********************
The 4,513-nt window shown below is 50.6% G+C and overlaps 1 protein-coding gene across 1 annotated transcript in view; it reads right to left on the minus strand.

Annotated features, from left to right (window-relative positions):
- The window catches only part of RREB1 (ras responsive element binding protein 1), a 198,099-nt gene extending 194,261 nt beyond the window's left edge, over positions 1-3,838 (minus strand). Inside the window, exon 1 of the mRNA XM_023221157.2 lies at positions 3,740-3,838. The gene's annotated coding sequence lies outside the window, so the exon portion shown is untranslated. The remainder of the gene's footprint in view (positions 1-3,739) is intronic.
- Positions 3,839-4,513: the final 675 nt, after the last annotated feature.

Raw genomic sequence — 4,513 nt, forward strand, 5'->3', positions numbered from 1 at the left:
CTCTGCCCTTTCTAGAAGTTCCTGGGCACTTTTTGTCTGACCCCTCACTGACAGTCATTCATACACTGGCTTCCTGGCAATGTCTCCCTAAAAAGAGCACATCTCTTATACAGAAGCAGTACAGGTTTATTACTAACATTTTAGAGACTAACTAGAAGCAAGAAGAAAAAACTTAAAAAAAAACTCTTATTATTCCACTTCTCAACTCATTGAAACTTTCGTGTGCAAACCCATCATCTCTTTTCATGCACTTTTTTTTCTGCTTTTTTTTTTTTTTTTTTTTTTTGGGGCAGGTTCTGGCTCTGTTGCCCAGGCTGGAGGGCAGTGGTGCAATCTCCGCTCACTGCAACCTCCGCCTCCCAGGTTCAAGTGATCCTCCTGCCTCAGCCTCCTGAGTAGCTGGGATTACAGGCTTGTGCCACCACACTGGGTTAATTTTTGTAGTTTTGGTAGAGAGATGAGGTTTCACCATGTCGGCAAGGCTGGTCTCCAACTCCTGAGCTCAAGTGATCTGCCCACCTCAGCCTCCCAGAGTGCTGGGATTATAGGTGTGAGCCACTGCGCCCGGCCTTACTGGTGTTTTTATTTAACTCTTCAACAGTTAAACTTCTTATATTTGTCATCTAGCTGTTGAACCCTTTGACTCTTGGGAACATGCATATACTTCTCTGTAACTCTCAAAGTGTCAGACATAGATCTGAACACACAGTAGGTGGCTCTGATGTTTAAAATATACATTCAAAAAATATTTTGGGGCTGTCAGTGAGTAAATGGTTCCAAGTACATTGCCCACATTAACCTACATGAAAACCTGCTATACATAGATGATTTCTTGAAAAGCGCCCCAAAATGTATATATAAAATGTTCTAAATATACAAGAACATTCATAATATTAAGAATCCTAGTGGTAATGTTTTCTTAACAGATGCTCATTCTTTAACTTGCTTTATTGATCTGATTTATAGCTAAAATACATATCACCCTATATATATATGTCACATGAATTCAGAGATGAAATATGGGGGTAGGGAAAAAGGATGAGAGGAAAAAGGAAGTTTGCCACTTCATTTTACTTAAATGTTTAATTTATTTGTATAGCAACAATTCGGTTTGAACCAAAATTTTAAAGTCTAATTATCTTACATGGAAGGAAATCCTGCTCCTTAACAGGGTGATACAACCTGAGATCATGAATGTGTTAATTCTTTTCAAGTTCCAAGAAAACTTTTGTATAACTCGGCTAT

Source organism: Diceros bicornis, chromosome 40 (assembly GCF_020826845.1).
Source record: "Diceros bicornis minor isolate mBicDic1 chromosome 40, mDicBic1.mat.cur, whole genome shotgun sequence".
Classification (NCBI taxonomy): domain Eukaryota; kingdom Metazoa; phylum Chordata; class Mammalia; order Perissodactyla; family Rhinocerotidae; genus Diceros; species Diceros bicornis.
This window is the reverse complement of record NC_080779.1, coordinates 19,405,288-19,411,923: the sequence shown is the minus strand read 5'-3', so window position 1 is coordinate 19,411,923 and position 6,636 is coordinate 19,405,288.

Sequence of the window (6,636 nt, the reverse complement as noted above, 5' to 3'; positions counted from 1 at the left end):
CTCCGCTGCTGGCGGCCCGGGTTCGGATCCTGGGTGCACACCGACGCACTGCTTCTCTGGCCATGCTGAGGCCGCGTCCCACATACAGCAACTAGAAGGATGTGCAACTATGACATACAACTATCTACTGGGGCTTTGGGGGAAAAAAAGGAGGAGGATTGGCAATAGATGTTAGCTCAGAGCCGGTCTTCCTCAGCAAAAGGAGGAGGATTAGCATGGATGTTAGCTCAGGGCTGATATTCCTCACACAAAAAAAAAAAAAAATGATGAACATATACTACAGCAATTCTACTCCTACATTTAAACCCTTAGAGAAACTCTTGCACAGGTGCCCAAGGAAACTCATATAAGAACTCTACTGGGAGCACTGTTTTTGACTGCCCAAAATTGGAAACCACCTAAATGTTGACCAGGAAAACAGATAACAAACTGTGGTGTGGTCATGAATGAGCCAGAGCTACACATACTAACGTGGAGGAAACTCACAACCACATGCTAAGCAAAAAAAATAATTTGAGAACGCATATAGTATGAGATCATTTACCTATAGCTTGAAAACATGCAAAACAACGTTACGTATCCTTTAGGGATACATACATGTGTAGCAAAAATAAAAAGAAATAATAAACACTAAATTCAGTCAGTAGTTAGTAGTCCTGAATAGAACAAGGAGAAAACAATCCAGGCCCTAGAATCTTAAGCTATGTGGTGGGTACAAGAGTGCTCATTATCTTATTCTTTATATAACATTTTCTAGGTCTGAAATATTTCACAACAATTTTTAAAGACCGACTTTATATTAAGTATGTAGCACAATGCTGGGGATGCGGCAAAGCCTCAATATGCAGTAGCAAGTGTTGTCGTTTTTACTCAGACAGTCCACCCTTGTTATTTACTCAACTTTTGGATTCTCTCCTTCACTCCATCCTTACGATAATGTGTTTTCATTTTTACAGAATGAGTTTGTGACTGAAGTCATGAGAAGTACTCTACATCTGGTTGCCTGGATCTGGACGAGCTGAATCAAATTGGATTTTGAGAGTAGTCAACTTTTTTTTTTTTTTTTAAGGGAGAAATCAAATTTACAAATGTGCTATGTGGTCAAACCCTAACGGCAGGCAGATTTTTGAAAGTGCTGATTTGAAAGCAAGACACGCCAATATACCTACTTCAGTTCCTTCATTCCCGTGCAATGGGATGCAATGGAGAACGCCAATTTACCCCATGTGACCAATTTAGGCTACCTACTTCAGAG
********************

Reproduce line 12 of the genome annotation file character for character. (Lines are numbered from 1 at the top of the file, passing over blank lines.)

CTCCGCTGCTGGCGGCCCGGGTTCGGATCCTGGGTGCACACCGACGCACTGCTTCTCTGGCCATGCTGAGGCCGCGTCCCACATACAGCAACTAGAAGGATGTGCAACTATGACATACAACTATCTACTGGGGCTTTGGGGGAAAAAAAGGAGGAGGATTGGCAATAGATGTTAGCTCAGAGCCGGTCTTCCTCAGCAAAAGGAGGAGGATTAGCATGGATGTTAGCTCAGGGCTGATATTCCTCACACAAAAAAAAAAAAAAATGATGAACATATACTACAGCAATTCTACTCCTACATTTAAACCCTTAGAGAAACTCTTGCACAGGTGCCCAAGGAAACTCATATAAGAACTCTACTGGGAGCACTGTTTTTGACTGCCCAAAATTGGAAACCACCTAAATGTTGACCAGGAAAACAGATAACAAACTGTGGTGTGGTCATGAATGAGCCAGAGCTACACATACTAACGTGGAGGAAACTCACAACCACATGCTAAGCAAAAAAAATAATTTGAGAACGCATATAGTATGAGATCATTTACCTATAGCTTGAAAACATGCAAAACAACGTTACGTATCCTTTAGGGATACATACATGTGTAGCAAAAATAAAAAGAAATAATAAACACTAAATTCAGTCAGTAGTTAGTAGTCCTGAATAGAACAAGGAGAAAACAATCCAGGCCCTAGAATCTTAAGCTATGTGGTGGGTACAAGAGTGCTCATTATCTTATTCTTTATATAACATTTTCTAGGTCTGAAATATTTCACAACAATTTTTAAAGACCGACTTTATATTAAGTATGTAGCACAATGCTGGGGATGCGGCAAAGCCTCAATATGCAGTAGCAAGTGTTGTCGTTTTTACTCAGACAGTCCACCCTTGTTATTTACTCAACTTTTGGATTCTCTCCTTCACTCCATCCTTACGATAATGTGTTTTCATTTTTACAGAATGAGTTTGTGACTGAAGTCATGAGAAGTACTCTACATCTGGTTGCCTGGATCTGGACGAGCTGAATCAAATTGGATTTTGAGAGTAGTCAACTTTTTTTTTTTTTTTTAAGGGAGAAATCAAATTTACAAATGTGCTATGTGGTCAAACCCTAACGGCAGGCAGATTTTTGAAAGTGCTGATTTGAAAGCAAGACACGCCAATATACCTACTTCAGTTCCTTCATTCCCGTGCAATGGGATGCAATGGAGAACGCCAATTTACCCCATGTGACCAATTTAGGCTACCTACTTCAGAG